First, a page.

Our bread instructor Emily had a chemistry degree, and so we not only learned the how, but the why of the bread making process.   When you are making bread that requires what is called a “preferment”, it is a process that takes time, which is the number one reason I had never attempted it before retirement.  You combine the yeast with water and flour, and let the yeast feast on the mixture for hours before making the bread dough.   There is something very primal and satisfying about seeing your preferment rise and double in size overnight, the top laced with dozens of tiny carbon dioxide bubbles.


Yeast doing its thing

Depending upon the kind of bread you are making, once you add the dough mixture to the yeast mixture, you may need to let it rest again, and then you knead it.  Some people hate to knead, but I loved it!   It is an intensive upper body workout, and except for the ciabatta dough which is a very wet and sticky dough, I kneaded all my dough by hand.   Mixers with spiral dough hooks were available as an alternative to hand-kneading.

Another period of resting takes place, and then you pre-shape it, let it rest again, shape it and score it.   You spray it with water so that steam is present in the oven, and then you check it for doneness with a thermometer; all bread is done at 190 degrees F.   That is the temperature at which the glutton or starch has broken down.


French bread shaped and ready to be scored, sprayed and baked

There is nothing better than eating the bread the moment it comes out of the oven, and we shared most of the bread we made; some we froze to take home.   After the first day when we all made French bread together, we were encouraged to make whatever we wanted.  Emily had provided us with recipes and there were dozens of cookbooks on the shelves.  In addition to making rosemary French bread, I made focaccia, Irish soda bread, bagels, English muffins, sticky buns, and ciabatta.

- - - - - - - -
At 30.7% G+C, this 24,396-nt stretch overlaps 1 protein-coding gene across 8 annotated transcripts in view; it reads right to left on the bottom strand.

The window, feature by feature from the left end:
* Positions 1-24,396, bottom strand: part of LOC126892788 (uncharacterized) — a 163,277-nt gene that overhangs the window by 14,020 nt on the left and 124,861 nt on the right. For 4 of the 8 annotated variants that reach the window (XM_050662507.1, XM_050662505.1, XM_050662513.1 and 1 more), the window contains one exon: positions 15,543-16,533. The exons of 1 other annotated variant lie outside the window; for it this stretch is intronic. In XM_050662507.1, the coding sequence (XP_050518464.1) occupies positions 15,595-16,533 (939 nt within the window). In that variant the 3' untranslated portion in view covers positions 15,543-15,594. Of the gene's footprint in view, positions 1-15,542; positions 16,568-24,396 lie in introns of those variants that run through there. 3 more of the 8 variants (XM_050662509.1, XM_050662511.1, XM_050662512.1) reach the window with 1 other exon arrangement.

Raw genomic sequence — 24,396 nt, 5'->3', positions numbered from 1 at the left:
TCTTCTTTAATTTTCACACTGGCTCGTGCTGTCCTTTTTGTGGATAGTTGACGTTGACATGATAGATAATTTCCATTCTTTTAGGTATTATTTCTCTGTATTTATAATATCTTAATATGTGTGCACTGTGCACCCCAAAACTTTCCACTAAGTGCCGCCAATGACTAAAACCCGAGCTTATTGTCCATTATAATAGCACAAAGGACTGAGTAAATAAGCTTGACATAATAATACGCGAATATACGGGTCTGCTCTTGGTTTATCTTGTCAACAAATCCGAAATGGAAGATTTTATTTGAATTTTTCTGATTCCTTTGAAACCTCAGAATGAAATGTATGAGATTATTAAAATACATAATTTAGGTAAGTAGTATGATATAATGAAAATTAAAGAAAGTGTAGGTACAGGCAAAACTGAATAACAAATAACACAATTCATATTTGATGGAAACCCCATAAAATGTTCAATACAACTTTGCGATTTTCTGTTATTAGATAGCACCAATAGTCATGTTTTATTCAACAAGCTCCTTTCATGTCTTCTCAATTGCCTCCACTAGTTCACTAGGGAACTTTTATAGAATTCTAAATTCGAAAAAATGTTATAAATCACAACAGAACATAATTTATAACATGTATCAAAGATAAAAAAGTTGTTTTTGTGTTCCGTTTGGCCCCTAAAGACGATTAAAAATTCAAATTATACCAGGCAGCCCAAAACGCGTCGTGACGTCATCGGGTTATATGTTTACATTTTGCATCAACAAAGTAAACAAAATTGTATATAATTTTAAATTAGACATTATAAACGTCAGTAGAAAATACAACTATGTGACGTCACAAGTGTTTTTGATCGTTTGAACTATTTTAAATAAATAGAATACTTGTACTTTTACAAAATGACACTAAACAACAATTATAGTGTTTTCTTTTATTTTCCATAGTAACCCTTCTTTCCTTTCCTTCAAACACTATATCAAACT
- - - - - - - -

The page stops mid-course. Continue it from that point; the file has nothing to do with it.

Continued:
My focaccia loaded with peppers and tomatoes picked from the garden outside

None were difficult to make – they just took time.   As I continue to re-imagine retirement, I find that I am most grateful for this gift of time spent on fun not work.   One of the best parts of the week was meeting so many wonderful people from around the country who attended classes at the Folk School.   Kate and I bonded with some lovely ladies from Florida, and we also got to know our fellow students in our classes.   Travel and spending time in a new place with new people is always a spirit-renewing experience, and the Folk School offers that and more because it includes the act of creation which nurtures the soul.


The six amigas

Here’s the bread-maker’s blessing, a take on an old Irish blessing, that Emily recited to us on the last day of class:

“May the dough rise to meet you, may the cloud of flour be always at your back, may the oven shine warm upon your face, the steam fall softly upon your loaves, and until we meet again, may God punch and fold you in the palm of His hands.”